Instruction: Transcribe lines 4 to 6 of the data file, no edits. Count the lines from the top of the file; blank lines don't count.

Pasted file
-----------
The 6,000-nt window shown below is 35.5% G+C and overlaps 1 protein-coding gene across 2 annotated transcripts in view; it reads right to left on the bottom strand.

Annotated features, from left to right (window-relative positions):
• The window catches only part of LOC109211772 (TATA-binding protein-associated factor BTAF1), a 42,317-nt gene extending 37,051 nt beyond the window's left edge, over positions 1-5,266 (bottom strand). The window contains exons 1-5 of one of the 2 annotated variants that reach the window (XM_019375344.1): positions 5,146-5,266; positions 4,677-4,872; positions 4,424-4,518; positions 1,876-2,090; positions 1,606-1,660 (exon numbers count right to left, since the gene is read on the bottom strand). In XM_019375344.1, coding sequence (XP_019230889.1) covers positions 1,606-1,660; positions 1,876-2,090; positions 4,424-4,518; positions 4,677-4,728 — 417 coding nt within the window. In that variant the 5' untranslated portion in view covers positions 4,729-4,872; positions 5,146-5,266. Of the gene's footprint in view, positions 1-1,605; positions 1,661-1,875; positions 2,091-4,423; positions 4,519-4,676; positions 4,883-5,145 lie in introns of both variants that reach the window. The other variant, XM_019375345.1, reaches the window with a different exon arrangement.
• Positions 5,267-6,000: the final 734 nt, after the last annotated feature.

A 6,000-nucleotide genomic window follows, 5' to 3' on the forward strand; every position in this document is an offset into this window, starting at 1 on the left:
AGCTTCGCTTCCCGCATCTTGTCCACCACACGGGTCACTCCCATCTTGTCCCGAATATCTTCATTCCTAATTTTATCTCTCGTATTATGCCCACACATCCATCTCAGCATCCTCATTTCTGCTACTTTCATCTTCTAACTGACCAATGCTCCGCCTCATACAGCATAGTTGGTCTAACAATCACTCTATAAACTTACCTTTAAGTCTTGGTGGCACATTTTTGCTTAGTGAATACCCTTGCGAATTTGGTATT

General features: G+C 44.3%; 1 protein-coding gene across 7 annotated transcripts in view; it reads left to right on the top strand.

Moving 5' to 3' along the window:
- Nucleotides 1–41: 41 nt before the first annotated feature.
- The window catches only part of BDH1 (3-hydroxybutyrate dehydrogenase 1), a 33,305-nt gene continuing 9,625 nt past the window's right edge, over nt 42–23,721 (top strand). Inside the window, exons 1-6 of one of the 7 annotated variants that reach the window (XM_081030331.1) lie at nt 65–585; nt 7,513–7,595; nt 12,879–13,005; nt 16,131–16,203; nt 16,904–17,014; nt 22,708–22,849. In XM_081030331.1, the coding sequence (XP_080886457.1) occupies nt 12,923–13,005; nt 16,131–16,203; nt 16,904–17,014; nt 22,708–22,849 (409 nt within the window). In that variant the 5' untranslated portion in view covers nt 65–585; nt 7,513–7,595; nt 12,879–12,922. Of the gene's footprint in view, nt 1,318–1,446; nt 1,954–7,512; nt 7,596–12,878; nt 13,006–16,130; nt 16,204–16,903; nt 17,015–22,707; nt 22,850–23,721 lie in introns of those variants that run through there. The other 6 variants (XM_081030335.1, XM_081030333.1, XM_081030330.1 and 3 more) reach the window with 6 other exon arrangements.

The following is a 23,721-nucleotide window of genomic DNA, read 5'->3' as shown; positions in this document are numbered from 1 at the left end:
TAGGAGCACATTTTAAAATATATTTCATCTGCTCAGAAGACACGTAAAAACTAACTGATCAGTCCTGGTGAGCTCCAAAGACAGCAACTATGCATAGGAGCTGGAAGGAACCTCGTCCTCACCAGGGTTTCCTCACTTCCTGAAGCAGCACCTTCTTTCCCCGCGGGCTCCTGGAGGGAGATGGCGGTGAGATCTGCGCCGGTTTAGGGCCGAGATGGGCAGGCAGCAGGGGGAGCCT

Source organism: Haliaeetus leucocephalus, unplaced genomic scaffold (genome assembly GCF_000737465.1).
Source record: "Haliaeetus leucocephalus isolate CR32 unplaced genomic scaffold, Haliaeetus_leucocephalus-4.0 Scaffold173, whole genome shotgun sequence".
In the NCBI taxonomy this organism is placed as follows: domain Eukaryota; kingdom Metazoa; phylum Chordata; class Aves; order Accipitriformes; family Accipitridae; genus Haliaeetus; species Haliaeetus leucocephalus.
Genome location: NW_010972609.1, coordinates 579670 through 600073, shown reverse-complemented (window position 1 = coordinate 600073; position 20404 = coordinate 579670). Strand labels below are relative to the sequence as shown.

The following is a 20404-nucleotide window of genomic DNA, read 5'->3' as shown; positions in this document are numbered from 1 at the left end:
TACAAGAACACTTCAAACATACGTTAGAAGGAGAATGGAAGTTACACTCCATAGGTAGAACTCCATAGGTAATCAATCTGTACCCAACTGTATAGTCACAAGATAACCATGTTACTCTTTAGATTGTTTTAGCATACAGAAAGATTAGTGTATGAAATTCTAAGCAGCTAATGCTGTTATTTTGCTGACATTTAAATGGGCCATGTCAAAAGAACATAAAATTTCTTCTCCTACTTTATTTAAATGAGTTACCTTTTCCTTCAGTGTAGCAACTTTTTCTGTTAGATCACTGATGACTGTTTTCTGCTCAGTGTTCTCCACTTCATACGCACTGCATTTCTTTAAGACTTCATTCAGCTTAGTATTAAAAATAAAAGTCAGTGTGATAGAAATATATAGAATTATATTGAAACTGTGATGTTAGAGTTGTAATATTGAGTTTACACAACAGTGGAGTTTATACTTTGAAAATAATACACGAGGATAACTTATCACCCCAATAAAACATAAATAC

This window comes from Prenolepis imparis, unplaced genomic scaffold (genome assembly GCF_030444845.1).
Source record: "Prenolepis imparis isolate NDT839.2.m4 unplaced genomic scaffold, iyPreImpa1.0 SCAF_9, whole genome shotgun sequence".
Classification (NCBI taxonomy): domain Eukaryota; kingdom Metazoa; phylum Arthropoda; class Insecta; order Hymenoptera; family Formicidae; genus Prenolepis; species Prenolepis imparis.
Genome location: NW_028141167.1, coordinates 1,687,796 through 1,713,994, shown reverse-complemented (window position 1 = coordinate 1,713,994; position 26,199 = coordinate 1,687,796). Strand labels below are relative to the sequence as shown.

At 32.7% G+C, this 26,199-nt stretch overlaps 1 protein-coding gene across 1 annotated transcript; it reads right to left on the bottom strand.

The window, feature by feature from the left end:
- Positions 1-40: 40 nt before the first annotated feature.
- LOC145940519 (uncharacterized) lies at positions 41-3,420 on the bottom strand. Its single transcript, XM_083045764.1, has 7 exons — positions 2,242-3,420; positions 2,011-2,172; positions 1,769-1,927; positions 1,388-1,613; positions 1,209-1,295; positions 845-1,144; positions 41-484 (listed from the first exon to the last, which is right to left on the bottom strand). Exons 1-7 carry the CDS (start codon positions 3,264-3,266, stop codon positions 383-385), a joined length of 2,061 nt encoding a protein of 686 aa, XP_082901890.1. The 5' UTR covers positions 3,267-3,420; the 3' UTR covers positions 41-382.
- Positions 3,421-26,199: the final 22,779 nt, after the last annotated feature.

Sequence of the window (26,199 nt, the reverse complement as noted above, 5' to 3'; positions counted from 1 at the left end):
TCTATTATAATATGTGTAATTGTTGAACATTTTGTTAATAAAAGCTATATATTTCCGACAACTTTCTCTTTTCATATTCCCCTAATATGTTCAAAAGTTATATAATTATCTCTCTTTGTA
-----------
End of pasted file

• Positions 5,267-6,000: the final 734 nt, after the last annotated feature.

A 6,000-nucleotide genomic window follows, 5' to 3' on the forward strand; every position in this document is an offset into this window, starting at 1 on the left:
AGCTTCGCTTCCCGCATCTTGTCCACCACACGGGTCACTCCCATCTTGTCCCGAATATCTTCATTCCTAATTTTATCTCTCGTATTATGCCCACACATCCATCTCAGCATCCTCATTTCTGCTACTTTCATCTTCTAACTGACCAATGCTCCGCCTCATACAGCATAGTTGGTCTAACAATCACTCTATAAACTTACCTTTAAGTCTTGGTGGCACATTTTTGCTTAGTGAATACCCTTGCGAATTTGGTATT